Similar to the mAb-299-precipitated rat brain receptors (above), the Hill coefficients for ±[3H]-epibatidine binding to the oocyte (nH=0.69±0.03, d.f.=6) and adenoviral-expressed CV-1 α4β2 receptors (0.70±0.02, d.f.=2) were less than unity. Therefore, we fit the ±[3H]-epibatidine concentration-binding data for the oocytes (Figure 5) and adenoviral-infected CV-1 cells (Figure 6A) to a two-site model. The KDs for ±[3H]-epibatidine binding to the oocyte α4β2 receptors were 14±2 pM and 1.2±0.5 nM (d.f.=8). Likewise, the KDs for ±[3H]-epibatidine binding to the adenoviral-infected CV-1 α4β2 receptors were 7±2 pM and 1±2 nM (d.f.=6). These KDs were not significantly different from those of the native brain receptors (11±4 pM, 560±70 pM). Moreover, the high-affinity oocyte site accounted for nearly the same percentage (73%) to total ±[3H]-epibatidine binding sites as the high-affinity site of native brain receptors did (74%). The high-affinity sites in the adenoviral-infected CV-1 cells accounted for a somewhat higher percentage (85%) of the total binding sites. The oocyte equilibrium binding data predicted 50% receptor occupancy in 30 pM ±[3H]-epibatidine, similar to the 40% occupancy rate predicted from the kinetic data (Figure 1A,B). The Hill coefficient (1.0±0.2, d.f.=7) for ±[3H]-epibatidine binding to rat α4β2 receptors expressed in CV-1 cells with vaccinia virus was larger than that for the other expression systems, suggesting a more homogenous receptor population. Therefore, we fitted the vaccinia viral ±[3H]-epibatidine concentration-binding data to a single binding site model. The resulting KD (40±3 pM, d.f.=8) was somewhat larger than the high-affinity KD for native brain receptors (11±4 pM) and α4β2 receptors expressed in oocytes (14±2 pM). This discrepancy could be due to an unresolved population of low-affinity ±[3H]-epibatidine binding sites in the vaccinia infected-transfected cells.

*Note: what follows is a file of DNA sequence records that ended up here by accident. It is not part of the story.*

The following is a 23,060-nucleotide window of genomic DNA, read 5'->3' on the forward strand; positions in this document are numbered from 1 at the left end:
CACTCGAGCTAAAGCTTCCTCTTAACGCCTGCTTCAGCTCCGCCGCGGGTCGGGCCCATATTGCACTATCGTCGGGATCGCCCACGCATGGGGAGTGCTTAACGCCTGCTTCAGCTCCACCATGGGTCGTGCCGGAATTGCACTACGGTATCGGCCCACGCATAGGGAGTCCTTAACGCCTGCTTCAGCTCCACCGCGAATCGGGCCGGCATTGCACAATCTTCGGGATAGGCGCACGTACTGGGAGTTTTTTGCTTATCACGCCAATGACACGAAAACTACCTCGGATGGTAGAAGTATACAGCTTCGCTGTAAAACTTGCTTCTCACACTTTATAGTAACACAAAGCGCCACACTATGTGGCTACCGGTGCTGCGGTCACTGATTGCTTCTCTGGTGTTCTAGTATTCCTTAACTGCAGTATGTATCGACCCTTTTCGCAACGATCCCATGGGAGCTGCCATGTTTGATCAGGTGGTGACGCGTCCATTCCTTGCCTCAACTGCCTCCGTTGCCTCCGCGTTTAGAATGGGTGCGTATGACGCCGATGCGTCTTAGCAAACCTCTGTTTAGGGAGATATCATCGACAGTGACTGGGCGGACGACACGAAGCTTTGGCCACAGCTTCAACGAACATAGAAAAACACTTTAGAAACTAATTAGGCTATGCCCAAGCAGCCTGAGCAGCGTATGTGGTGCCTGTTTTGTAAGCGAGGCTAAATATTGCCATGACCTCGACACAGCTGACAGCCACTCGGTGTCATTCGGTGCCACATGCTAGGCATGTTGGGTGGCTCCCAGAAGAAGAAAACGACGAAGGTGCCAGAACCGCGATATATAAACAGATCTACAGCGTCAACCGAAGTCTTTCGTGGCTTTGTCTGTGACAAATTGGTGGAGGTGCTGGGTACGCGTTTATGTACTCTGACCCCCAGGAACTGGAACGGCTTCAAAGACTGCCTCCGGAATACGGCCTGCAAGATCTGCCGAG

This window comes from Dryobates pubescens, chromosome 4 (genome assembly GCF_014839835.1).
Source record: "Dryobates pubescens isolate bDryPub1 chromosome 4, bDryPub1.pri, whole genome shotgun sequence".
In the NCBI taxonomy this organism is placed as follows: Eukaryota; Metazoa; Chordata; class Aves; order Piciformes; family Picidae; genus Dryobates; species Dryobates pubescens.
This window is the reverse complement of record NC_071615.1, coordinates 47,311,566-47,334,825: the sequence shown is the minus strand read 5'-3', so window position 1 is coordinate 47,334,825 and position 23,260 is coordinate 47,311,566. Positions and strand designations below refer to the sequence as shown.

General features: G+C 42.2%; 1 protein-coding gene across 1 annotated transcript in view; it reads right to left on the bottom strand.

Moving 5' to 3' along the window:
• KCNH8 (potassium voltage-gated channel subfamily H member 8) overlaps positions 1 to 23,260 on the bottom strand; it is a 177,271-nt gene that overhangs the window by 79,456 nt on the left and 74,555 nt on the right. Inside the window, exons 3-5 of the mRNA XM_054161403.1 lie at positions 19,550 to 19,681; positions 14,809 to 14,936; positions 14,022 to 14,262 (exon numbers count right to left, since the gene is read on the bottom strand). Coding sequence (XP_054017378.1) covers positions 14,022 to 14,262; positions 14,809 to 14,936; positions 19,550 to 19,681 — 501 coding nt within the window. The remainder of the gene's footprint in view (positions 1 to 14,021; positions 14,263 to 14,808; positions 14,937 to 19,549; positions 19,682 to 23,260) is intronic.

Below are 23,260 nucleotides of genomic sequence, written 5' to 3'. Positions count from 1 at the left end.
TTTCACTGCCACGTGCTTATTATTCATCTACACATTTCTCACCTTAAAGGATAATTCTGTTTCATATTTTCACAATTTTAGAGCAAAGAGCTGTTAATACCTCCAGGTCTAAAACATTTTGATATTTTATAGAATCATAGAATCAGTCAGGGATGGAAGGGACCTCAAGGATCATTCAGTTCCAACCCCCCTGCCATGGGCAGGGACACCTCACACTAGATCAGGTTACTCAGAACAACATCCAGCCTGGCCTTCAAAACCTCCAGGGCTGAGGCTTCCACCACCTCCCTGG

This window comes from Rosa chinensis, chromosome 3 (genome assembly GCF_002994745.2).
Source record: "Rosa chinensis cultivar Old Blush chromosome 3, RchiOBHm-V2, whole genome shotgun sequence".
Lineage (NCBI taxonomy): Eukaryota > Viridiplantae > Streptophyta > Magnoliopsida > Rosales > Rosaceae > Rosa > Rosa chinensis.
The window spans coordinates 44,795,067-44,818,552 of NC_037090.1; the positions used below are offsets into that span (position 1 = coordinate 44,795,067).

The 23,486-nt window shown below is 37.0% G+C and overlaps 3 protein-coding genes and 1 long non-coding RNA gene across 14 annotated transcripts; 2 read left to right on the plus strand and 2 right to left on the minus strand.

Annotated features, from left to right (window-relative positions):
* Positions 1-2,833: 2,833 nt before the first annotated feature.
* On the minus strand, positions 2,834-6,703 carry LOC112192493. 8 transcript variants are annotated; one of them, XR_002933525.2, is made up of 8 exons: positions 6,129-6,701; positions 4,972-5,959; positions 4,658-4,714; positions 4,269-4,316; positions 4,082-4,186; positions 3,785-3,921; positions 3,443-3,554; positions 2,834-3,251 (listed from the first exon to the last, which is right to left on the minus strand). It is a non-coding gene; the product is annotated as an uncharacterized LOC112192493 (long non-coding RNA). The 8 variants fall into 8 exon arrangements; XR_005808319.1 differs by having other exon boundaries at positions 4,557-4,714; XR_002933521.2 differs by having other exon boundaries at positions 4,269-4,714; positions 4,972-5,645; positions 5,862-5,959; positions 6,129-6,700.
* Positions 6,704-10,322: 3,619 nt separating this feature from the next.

Figure 5
The ±[3H]-epibatidine concentration-binding relation for mAb-299-precipitated rat α4β2 nicotinic receptors expressed in Xenopus oocytes. The symbols are the amount of bound ±[3H]-epibatidine ...
Figure 6